China has been knocked from its throne as the world’s No. 2 stock market — and it’s all thanks to anxieties over trade friction with the United States, according to analysts.
Bloomberg reports that a Thursday slump in China’s stock market left the country’s equities worth $6.09 trillion.
That’s less than Japan, where the equities are valued at $6.31 trillion. The United States is No. 1 with $31 trillion.
China’s stock market had previously replaced Japan’s market in the No. 2 spot in 2014. In 2015, China saw the value of its equities rise to $10 trillion.
However, both the market and Chinese currency have been on a downward trend as of late, in part thanks to China’s trade dispute with the Trump administration.
“Losing the ranking to Japan is the damage caused by the trade war,” Banny Lam, head of research at Hong Kong’s CEB International Investment Corp., told Bloomberg.
“The Japan equity gauge is relatively more stable around the current level, but China’s market cap has slumped from its peak this year.”
“The market will likely continue to hover at low levels for the next couple of months,” Linus Yip, a Hong Kong-based strategist at First Shanghai Securities Ltd., told Bloomberg.
“But there’s still a chance that China’s stock market will recover with total capitalization ascending to the world’s No. 2 place again. After all, the economic fundamentals are still stable and growth momentum will resume after a short-term downturn.”
Perhaps most significantly, China’s position as the world’s No. 2 stock market was a propaganda boost for the regime, the same way it was when China passed Japan in GDP back in 2010. It was a sign that China had “arrived,” so to speak, and that the world needed to pay attention.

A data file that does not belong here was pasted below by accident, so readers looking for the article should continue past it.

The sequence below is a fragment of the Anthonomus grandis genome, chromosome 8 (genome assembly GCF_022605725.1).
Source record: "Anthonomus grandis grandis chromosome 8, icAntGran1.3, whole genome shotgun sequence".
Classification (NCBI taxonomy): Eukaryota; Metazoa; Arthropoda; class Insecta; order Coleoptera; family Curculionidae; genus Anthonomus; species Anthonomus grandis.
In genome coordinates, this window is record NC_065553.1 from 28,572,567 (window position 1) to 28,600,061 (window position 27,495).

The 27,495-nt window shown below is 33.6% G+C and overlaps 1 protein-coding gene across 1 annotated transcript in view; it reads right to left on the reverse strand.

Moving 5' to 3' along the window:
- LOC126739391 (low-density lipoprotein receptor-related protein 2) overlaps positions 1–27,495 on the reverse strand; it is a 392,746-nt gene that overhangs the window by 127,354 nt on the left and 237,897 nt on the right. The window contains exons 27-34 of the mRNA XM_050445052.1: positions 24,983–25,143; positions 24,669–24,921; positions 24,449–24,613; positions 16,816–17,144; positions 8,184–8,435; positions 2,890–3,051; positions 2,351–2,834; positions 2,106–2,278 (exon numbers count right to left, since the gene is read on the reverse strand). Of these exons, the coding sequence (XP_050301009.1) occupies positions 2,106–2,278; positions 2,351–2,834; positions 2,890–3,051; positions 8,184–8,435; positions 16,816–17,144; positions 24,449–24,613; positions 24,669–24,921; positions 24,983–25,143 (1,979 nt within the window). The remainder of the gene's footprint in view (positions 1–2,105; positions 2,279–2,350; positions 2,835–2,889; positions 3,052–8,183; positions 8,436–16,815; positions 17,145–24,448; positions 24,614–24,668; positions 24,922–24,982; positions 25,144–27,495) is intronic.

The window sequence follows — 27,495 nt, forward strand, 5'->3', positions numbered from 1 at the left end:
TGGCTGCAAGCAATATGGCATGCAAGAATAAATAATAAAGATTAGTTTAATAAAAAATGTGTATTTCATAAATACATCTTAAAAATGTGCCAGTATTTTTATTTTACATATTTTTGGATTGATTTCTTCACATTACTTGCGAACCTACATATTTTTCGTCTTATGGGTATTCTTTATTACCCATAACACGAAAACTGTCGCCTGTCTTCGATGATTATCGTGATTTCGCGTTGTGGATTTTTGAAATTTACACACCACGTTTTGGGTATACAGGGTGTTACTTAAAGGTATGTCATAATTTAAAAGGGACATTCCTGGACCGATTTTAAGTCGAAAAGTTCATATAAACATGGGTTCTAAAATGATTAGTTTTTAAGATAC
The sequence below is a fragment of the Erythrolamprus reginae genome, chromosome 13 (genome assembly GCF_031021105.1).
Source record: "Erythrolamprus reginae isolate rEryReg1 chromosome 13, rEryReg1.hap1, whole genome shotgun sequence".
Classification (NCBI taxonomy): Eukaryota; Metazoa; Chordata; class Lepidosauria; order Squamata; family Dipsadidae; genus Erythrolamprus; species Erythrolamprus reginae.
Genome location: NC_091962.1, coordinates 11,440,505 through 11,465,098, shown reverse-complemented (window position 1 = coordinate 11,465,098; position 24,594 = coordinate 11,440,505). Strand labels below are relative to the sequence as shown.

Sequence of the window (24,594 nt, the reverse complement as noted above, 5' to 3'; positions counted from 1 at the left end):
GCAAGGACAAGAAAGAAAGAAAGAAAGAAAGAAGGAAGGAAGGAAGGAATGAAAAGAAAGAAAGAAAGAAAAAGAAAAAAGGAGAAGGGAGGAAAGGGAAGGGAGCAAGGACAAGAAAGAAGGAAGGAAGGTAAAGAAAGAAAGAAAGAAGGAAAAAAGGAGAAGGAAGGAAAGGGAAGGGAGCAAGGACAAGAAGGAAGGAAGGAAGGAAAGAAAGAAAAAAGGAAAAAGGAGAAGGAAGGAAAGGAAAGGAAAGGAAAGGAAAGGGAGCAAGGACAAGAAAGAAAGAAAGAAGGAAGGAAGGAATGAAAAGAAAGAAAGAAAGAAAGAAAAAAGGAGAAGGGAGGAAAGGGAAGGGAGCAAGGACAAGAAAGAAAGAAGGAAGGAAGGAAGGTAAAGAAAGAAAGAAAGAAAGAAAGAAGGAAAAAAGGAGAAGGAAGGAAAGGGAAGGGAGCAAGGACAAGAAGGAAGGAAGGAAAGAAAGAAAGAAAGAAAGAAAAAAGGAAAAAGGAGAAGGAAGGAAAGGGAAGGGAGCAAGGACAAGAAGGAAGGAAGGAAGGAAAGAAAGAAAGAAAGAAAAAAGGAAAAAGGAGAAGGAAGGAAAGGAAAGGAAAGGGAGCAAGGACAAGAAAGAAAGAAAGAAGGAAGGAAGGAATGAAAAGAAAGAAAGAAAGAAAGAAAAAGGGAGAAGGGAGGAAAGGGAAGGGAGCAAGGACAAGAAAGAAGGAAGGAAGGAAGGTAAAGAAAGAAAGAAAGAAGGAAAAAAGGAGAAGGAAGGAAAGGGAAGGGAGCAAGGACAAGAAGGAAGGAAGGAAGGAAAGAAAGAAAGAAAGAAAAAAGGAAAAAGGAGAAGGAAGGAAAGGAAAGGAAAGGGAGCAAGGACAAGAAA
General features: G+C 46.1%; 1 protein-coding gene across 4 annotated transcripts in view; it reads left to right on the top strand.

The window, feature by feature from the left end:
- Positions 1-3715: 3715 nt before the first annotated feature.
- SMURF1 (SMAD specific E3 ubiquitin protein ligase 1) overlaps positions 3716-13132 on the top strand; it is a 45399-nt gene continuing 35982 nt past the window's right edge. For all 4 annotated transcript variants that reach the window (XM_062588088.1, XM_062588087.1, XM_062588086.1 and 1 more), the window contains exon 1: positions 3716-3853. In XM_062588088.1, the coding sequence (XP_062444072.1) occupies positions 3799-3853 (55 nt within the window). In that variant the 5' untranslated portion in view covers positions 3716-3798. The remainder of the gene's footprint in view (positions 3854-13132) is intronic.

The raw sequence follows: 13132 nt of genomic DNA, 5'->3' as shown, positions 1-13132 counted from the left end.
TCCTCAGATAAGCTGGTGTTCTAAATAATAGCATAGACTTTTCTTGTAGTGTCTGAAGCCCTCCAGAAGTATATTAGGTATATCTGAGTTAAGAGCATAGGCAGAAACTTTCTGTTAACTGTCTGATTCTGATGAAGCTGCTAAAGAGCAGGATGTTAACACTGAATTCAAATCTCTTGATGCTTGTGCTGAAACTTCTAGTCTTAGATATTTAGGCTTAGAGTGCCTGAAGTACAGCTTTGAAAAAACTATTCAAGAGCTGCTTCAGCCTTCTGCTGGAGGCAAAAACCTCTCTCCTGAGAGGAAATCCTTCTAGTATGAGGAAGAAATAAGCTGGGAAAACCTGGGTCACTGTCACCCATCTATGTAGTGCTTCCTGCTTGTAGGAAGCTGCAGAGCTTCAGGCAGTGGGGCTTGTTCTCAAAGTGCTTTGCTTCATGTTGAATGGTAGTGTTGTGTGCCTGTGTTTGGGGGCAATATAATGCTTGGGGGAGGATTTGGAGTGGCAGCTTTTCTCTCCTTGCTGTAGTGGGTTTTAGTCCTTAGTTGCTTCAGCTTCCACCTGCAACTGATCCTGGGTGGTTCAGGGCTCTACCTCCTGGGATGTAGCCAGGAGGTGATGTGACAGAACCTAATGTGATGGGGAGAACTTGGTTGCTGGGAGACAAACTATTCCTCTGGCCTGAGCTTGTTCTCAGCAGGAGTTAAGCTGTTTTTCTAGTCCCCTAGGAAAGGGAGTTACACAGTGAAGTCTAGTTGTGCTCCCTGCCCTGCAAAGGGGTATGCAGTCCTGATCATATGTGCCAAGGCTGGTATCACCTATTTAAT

“This has enormous significance,” Nicholas R. Lardy, an economist at the Peterson Institute for International Economics, said when China became the world’s No. 2 economy, according to The New York Times.
“It reconfirms what’s been happening for the better part of a decade: China has been eclipsing Japan economically. For everyone in China’s region, they’re now the biggest trading partner rather than the U.S. or Japan.”
China is still the world’s No. 2 economy, and that isn’t going to change. Data from the International Monetary Fund puts the country’s economy at $14 trillion and growing rapidly, well more than Japan’s $5.3 trillion. China’s economic rise, however, hasn’t been followed with a concomitant rise in the price of their equities.
“Losing the number two spot is a reminder that China’s role in global financial markets — while large — still doesn’t match its economic might,” Bloomberg reported.
“Policy makers have pledged to open areas such as investment limits on industries from banking to agriculture, but foreign ownership of equities and bonds remains low.”
And on the GDP side, if China wants to get into a trade war with the United States, its rapid growth could slow dramatically.
China’s economy has already been predicted to grow half a percentage point slower than last year due to various concerns regarding lending, pollution and local government spending. A trade war could further erode growth in the country.
And then there’s a very unfortunate fact for Beijing: China imports a lot less from the United States than the United States imports from China, which means there’s a lot more the Trump administration can put tariffs on if trade disputes continue. That’s something that’s bound to make Beijing just a little bit queasy.
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